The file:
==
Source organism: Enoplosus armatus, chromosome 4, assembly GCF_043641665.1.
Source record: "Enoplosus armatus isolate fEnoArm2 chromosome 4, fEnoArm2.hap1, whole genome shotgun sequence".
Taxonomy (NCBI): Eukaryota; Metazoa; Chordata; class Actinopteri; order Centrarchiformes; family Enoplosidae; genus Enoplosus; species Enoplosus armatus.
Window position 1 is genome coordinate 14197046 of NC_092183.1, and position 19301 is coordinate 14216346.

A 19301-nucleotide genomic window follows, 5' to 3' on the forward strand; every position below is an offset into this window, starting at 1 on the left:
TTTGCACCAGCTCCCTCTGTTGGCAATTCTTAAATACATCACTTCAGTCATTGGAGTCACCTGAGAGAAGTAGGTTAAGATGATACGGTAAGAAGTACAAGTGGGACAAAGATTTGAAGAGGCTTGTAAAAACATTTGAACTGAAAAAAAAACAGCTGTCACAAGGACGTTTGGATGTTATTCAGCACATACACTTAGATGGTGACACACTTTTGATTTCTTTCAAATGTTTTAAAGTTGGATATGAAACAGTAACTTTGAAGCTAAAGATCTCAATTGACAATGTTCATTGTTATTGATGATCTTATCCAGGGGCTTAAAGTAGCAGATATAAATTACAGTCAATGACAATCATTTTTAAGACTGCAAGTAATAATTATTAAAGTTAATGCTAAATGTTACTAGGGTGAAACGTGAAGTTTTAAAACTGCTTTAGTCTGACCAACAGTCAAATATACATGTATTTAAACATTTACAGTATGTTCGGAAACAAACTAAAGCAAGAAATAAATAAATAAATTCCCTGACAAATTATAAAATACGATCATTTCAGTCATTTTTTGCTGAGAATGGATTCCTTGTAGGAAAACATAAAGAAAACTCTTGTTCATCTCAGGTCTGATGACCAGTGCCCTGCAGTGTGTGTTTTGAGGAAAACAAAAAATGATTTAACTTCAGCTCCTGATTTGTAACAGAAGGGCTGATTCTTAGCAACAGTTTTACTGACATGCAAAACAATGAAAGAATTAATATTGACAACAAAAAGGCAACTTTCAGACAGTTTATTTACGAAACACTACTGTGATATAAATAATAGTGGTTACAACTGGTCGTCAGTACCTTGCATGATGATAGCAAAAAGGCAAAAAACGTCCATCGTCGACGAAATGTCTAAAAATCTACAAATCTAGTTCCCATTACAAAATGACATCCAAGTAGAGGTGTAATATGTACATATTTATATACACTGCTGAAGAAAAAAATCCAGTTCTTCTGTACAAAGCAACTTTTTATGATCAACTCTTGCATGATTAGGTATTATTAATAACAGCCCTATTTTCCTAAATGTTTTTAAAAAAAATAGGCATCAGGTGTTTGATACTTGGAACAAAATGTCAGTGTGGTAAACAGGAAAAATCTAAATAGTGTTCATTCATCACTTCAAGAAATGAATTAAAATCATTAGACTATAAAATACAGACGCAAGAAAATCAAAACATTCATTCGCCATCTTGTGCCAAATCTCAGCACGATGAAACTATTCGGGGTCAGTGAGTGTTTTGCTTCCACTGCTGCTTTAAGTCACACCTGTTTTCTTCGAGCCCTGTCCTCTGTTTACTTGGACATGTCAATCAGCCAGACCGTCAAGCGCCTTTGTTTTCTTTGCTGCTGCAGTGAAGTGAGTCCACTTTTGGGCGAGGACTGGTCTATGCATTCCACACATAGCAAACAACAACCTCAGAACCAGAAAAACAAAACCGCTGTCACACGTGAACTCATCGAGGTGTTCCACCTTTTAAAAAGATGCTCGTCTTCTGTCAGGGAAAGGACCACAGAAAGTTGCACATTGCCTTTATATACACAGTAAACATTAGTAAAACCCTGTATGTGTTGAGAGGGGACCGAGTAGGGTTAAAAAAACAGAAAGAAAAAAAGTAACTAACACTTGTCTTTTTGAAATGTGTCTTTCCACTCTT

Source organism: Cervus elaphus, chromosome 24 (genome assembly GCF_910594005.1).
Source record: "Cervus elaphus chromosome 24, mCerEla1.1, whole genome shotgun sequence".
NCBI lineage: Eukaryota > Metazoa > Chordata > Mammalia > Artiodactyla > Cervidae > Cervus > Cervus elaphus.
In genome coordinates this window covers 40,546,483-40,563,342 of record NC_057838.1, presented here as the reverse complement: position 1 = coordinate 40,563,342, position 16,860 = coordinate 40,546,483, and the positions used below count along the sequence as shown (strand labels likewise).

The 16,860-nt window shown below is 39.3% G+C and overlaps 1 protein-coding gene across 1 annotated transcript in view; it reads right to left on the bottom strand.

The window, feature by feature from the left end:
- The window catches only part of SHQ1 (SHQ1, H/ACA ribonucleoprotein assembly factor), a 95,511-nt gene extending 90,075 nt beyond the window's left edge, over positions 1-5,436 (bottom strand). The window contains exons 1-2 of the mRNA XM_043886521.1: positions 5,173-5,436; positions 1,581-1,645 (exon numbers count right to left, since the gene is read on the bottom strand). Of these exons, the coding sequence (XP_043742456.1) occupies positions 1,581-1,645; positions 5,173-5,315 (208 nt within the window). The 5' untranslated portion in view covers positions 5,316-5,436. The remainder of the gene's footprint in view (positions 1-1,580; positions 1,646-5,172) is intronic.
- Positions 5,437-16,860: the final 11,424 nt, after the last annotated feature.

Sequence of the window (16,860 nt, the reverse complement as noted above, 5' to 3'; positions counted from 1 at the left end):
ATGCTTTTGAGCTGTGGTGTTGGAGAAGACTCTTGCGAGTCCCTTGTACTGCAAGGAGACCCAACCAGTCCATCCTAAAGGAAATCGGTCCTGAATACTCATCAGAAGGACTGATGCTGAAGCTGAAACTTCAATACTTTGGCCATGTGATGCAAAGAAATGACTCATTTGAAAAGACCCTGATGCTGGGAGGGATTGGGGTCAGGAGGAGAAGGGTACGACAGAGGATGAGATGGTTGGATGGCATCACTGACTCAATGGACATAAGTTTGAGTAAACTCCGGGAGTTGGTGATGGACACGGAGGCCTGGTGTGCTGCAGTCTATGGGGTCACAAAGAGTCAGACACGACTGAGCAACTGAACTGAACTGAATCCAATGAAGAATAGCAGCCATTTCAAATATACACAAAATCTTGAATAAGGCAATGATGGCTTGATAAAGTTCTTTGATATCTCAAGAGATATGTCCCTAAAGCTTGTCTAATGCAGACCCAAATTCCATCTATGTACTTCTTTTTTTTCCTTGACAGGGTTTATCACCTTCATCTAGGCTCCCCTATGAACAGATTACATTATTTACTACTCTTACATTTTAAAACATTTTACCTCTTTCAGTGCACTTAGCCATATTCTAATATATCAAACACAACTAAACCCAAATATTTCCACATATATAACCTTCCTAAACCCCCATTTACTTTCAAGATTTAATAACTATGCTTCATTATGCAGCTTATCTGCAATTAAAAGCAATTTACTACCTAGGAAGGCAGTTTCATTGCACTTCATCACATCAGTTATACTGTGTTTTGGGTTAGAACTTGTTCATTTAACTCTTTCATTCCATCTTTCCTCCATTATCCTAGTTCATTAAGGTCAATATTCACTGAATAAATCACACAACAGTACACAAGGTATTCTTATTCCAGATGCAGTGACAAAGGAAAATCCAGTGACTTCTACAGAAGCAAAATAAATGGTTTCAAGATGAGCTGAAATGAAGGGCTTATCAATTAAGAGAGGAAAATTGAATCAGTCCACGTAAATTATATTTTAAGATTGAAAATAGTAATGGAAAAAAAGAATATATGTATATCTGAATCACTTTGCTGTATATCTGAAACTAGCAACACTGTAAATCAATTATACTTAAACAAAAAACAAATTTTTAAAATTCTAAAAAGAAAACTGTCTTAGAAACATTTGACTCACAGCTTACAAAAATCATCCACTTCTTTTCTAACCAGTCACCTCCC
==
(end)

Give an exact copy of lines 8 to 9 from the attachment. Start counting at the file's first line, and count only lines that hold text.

Source record: "Cervus elaphus chromosome 24, mCerEla1.1, whole genome shotgun sequence".
NCBI lineage: Eukaryota > Metazoa > Chordata > Mammalia > Artiodactyla > Cervidae > Cervus > Cervus elaphus.